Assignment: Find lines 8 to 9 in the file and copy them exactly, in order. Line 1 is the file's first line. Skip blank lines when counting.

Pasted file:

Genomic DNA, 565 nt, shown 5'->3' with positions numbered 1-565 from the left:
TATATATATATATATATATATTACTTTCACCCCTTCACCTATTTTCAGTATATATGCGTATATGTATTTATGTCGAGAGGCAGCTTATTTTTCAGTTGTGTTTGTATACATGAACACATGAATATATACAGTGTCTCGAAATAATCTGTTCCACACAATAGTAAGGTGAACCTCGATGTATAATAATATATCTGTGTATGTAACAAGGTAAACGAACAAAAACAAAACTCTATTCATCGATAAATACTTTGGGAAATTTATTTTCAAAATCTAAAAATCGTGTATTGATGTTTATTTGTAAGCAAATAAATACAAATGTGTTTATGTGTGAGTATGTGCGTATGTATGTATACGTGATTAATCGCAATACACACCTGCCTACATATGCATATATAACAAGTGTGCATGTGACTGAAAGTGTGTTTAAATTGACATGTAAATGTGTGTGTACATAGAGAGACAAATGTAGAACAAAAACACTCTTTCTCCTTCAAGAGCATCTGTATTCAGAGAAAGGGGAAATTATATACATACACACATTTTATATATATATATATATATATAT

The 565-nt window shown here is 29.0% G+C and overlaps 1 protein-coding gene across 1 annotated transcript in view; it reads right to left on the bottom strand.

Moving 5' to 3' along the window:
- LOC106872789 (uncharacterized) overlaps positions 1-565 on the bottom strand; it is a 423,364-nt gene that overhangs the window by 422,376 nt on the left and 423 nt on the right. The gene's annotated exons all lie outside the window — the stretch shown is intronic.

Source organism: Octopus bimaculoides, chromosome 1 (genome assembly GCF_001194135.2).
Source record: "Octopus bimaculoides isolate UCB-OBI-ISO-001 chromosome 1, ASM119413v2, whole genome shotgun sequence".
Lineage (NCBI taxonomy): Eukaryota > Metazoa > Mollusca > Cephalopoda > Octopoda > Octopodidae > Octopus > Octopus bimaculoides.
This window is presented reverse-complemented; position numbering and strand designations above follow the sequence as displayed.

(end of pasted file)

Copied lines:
Lineage (NCBI taxonomy): Eukaryota > Metazoa > Mollusca > Cephalopoda > Octopoda > Octopodidae > Octopus > Octopus bimaculoides.
This window is presented reverse-complemented; position numbering and strand designations above follow the sequence as displayed.